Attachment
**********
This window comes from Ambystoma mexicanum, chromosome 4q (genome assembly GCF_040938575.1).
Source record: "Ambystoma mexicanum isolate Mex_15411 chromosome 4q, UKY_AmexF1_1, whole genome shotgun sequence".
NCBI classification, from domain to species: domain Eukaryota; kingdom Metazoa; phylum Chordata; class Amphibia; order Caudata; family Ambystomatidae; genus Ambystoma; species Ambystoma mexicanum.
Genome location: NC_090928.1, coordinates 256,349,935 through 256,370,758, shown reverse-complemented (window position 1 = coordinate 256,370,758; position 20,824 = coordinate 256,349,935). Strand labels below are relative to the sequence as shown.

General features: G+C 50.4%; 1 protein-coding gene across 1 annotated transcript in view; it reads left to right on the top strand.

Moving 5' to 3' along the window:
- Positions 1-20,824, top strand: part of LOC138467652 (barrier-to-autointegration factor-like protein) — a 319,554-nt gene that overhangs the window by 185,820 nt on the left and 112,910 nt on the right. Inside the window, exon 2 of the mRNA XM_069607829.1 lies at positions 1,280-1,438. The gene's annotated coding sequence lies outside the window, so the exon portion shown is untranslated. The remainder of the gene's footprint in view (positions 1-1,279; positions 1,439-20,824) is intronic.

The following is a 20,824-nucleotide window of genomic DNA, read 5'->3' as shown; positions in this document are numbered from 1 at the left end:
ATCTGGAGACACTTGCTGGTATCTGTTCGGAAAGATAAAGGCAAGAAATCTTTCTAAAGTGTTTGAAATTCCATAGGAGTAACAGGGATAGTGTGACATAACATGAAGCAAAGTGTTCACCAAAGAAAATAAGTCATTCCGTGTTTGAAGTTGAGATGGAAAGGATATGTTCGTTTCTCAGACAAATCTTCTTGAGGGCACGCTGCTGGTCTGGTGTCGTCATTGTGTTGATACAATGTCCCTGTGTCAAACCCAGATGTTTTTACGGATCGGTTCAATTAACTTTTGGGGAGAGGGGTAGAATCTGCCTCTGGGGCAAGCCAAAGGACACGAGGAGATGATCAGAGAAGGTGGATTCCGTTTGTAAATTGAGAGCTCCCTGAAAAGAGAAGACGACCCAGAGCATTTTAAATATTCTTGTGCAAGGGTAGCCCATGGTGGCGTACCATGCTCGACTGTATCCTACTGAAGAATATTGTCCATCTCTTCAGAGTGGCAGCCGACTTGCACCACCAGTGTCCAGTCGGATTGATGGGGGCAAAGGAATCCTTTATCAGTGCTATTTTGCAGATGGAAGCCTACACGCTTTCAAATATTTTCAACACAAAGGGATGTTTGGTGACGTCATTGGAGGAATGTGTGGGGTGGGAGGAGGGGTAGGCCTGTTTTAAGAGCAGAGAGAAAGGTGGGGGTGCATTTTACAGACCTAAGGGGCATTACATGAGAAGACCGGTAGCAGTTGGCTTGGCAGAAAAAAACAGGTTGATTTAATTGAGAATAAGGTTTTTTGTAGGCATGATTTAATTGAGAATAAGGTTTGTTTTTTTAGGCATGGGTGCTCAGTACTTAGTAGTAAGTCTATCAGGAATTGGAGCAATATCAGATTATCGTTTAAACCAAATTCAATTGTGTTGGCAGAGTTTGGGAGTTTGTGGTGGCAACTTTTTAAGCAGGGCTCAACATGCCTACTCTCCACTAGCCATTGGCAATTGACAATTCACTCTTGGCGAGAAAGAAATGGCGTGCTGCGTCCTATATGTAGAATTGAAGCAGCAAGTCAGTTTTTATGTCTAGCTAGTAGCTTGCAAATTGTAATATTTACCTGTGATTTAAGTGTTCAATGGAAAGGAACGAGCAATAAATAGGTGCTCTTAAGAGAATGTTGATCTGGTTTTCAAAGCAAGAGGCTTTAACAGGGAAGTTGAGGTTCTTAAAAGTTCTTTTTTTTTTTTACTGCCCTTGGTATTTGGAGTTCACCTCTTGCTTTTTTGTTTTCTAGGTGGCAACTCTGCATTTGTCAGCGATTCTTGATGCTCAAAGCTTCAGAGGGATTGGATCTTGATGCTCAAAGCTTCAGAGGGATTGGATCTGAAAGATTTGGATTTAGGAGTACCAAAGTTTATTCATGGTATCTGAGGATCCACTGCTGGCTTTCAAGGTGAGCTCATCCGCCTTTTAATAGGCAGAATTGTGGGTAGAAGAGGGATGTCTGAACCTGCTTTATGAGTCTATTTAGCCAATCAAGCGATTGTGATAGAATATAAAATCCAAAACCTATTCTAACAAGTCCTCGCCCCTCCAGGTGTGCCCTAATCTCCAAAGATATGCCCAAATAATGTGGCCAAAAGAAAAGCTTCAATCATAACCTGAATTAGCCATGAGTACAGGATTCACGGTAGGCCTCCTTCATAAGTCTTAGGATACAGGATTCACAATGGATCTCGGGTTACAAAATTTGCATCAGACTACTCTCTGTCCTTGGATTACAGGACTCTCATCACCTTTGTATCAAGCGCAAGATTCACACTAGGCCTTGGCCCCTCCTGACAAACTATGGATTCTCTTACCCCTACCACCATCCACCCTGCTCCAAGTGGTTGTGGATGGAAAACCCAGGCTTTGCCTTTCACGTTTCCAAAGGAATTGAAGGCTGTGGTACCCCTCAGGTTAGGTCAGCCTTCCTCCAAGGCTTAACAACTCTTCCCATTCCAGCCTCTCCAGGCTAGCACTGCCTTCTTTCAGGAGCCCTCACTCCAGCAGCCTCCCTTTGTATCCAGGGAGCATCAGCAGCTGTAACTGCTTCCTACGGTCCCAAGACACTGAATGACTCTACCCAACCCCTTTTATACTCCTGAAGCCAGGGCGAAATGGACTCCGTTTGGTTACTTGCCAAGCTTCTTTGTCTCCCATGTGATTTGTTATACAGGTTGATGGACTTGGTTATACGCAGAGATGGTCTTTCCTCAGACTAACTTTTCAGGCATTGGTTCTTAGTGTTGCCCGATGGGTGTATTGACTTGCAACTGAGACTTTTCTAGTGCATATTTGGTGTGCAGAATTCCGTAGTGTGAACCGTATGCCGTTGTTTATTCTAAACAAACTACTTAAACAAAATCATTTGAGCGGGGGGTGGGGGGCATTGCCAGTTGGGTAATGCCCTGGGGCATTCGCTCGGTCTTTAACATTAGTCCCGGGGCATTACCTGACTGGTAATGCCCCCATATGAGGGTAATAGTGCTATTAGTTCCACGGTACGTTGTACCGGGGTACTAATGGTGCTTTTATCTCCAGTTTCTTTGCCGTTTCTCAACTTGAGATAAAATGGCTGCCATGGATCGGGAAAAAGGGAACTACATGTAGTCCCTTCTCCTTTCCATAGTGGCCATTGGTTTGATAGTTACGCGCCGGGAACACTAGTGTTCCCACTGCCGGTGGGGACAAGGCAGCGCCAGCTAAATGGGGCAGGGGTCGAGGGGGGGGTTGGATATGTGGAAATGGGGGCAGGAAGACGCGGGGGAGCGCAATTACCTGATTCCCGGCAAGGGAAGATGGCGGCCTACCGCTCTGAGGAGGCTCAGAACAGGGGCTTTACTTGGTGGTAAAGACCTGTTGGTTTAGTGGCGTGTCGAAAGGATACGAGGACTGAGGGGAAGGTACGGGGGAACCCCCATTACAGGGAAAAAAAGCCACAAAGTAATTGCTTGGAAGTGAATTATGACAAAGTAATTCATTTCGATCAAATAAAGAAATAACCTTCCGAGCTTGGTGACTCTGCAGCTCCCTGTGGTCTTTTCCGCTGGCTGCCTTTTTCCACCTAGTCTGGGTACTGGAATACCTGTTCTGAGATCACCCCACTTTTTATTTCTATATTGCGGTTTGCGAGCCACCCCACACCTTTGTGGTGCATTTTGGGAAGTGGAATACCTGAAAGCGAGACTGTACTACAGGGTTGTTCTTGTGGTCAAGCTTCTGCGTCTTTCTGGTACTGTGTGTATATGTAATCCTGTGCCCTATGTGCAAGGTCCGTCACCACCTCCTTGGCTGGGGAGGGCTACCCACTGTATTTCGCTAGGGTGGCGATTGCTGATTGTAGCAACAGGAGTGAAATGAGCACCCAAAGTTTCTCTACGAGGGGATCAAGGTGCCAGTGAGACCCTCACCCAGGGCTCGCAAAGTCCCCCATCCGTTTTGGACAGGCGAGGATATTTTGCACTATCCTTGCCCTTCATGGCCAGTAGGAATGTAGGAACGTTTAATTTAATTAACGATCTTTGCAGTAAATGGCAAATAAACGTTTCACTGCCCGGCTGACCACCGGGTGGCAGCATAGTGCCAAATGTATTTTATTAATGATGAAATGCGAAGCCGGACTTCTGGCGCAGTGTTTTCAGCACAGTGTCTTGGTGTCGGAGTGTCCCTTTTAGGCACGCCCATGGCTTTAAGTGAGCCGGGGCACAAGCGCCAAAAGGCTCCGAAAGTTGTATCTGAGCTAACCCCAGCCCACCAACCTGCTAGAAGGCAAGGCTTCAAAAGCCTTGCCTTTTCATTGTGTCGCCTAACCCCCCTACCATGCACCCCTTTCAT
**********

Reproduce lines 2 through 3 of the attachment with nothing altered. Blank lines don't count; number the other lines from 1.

Source record: "Ambystoma mexicanum isolate Mex_15411 chromosome 4q, UKY_AmexF1_1, whole genome shotgun sequence".
NCBI classification, from domain to species: domain Eukaryota; kingdom Metazoa; phylum Chordata; class Amphibia; order Caudata; family Ambystomatidae; genus Ambystoma; species Ambystoma mexicanum.